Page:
Rev. Wendy Miller Olapade, Lead Pastor, Sanctuary United Church of Christ
Rev. Lambert Rahming, Community Minister, Sanctuary United Church of Christ
Rev. Matthew Rasure, Pastor, First Baptist Church
Rabbi Talya Weisbard Shalem, Medford Resident and Rabbi

Thursday, March 3, 2016

Green Burial in Medford

The movement to allow "Green Burials" at Oak Grove Cemetery is moving forward.  This is an important effort to provide this option in our city for both cultural and environmental reason.  Read more about this movement here!

Local Press on Green Burials:
Medford City Council, local clergy want plan for green burials
Medford resident requests space for natural burial at Oak Grove
GREEN BURIALS: Movement for natural burial gathers steam across U.S., Massachusetts
Members of the Medford Interfaith Clergy sent the following letter to the Trustees of Oak Grove Cemetery:

Medford Interfaith Clergy
c/o the Reverend Noah H. Evans
Grace Episcopal Church
160 High Street Medford, MA 02155

February 15, 2016

James McDevitt, Chair, Oak Grove Cemetery Board of Trustees
Stacie Clayton, Vice Chair, Oak Grove Cemetery Board of Trustees
Susan Dee, Oak Grove Cemetery Board of Trustees

Dear Members of Oak Grove Cemetery Board of Trustees:

We write to you today as the faith leaders of the City of Medford, the people who are often given the privilege and responsibility at presiding at the funeral and burials of many people in Oak Grove cemetery. Oak Grove is a beautiful cemetery and truly an important part of the spiritual and religious fabric of our City. We are aware that for a number of reason the practice of “green burial” has been brought to your attention. We are writing you today in encouragement and support of the Board of Trustees of Oak Grove Cemetery developing practices and policies which will allow this to happen at Oak Grove.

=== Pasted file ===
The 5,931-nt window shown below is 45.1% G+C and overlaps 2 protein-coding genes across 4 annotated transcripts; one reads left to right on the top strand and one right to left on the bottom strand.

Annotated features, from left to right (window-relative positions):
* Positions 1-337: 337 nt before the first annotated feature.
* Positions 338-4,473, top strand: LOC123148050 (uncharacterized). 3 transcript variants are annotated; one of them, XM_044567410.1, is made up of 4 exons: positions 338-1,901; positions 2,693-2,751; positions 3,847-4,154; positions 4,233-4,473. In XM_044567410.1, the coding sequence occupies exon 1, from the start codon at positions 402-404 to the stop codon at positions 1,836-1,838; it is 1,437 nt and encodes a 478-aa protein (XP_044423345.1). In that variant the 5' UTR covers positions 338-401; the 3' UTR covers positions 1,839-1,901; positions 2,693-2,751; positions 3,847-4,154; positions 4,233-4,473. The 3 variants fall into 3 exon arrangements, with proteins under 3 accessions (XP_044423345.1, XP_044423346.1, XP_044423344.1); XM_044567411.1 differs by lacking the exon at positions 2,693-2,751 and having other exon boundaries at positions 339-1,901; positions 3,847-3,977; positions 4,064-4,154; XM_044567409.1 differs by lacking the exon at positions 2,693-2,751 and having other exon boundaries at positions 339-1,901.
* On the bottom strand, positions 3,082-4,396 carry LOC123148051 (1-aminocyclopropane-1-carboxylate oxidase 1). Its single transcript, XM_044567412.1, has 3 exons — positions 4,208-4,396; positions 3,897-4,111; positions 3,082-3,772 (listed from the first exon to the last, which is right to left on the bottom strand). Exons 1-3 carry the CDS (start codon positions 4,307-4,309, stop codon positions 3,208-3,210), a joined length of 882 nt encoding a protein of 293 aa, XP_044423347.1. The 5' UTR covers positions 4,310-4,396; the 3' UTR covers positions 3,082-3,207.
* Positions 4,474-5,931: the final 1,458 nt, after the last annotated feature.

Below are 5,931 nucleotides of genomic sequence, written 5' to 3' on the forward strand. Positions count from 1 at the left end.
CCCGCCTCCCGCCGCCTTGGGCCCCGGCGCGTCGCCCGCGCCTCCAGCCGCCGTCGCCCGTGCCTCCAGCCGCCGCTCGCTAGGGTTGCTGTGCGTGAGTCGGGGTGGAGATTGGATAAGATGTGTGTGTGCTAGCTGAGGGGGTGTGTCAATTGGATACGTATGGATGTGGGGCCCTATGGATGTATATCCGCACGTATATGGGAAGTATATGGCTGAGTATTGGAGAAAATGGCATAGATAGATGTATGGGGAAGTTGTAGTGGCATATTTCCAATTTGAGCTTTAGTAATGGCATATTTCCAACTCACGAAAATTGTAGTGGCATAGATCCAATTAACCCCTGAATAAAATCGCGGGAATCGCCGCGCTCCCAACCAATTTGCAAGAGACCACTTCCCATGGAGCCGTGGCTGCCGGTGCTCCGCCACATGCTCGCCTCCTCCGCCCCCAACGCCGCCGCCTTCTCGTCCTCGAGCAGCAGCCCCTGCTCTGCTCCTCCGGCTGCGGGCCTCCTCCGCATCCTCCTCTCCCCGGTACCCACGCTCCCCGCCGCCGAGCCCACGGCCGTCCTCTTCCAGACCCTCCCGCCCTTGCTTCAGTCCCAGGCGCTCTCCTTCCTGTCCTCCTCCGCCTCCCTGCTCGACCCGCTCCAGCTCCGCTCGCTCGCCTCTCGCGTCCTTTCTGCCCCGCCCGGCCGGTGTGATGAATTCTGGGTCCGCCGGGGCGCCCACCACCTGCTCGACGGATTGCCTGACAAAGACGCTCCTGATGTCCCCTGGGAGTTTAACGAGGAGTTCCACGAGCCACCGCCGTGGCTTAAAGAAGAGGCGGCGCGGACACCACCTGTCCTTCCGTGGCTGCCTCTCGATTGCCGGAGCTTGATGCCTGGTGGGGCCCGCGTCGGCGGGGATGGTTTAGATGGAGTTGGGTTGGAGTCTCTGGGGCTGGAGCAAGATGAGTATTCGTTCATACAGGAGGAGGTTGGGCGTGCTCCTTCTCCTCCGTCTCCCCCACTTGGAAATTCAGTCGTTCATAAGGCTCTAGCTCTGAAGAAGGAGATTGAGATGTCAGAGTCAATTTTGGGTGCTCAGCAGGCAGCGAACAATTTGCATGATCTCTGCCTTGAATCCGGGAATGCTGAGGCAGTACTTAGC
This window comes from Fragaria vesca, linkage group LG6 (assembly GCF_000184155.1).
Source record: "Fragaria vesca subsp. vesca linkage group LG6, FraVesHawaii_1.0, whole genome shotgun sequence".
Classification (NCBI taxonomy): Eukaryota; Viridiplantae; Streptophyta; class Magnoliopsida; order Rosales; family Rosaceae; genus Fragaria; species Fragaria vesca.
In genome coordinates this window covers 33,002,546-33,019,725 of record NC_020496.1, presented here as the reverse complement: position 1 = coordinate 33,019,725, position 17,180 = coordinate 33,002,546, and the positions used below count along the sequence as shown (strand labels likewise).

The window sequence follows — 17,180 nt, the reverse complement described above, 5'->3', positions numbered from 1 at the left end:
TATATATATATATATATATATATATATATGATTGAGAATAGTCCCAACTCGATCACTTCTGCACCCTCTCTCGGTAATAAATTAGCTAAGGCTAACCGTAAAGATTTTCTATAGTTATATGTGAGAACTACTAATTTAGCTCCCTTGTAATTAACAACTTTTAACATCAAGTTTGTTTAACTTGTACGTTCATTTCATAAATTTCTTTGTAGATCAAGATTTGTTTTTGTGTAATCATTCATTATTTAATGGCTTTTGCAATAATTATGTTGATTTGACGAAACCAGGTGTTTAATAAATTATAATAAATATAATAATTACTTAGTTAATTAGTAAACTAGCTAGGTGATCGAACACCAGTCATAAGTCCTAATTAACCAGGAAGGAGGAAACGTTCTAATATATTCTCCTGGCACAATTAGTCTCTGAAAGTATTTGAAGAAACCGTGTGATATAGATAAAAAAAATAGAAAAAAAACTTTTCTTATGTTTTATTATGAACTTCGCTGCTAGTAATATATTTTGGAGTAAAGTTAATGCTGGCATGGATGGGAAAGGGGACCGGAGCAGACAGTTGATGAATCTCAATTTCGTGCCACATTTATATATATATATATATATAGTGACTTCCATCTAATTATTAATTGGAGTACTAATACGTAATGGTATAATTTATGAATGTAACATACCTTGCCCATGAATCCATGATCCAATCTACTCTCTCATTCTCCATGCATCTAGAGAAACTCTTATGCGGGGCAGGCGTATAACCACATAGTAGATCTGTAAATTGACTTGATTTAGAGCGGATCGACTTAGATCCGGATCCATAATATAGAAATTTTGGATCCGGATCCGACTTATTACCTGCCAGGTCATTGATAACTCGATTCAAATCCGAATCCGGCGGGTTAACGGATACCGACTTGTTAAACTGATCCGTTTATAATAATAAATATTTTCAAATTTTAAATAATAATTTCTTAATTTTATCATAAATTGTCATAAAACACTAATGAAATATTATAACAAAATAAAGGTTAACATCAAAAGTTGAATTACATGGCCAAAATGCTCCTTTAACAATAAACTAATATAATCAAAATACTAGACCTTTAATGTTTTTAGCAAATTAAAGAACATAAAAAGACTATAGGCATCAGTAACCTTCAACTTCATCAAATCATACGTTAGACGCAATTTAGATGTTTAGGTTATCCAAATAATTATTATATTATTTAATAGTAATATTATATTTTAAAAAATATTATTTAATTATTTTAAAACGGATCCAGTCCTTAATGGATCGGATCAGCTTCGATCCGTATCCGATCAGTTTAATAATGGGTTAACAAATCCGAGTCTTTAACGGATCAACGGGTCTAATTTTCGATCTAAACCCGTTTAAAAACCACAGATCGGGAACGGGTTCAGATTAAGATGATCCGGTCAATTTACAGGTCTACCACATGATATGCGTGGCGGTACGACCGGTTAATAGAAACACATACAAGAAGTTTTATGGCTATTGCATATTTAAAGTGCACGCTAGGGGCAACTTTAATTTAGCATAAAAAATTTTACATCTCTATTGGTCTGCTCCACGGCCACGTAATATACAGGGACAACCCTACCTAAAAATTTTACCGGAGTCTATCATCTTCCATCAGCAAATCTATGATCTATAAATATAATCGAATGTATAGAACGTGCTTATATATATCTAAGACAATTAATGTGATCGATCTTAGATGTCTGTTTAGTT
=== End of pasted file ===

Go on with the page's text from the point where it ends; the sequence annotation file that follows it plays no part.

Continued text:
Though we understand that green burial is not the right choice for all people, we believe that the practice of green burial values the importance of care for the earth that is present in many of our individual religious traditions and would be a faithful choice for members of our community. As you know, green burial does not put toxins into the earth as embalming does; nor release toxins into the atmosphere as cremation does, rather, green burial allows for the body to decompose naturally, unlike the embalmed body placed inside a vault or liner. Therefore, green burial promotes the preservation of unpolluted land and conservation land as well. Green burial allows for the person's last wish to be a gift to the earth, because it does not pollute the land or atmosphere. We believe that green burial is a respectful way to handle the dead.

We understand that this is a traditional practice for burial, though it is only recently being reclaimed in the United States. We hope that your deliberations about the best ways to accommodate green burial at Oak Grove can move forward swiftly and in a timely fashion.

Please know that we are all available to continue to support your efforts.

Thank you.

Rev. Tess Baumberger, Unitarian Universalist Church of Medford
Rev. Brenda Bennett, Community Baptist Church, Medford
Rev. Wendy Miller Olapade, Sanctuary UCC, Medford
Rev. Tony Jarek-Glidden, Community Methodist Church, Medford
Rev. Gerald Bell, Shiloh Baptist Church, Medford
Rev. Matthew Rasure, Frist Baptist Church, Medford
Rev. Noah H. Evans, Grace Episcopal Church, Medford

Cc: Stephen Brogan, Superintendent, Oak Grove Cemetery
Stephanie M. Burke, Mayor of Medford
Mark Rumley, Medford City Solicitor
Medford City Council

Friday, January 29, 2016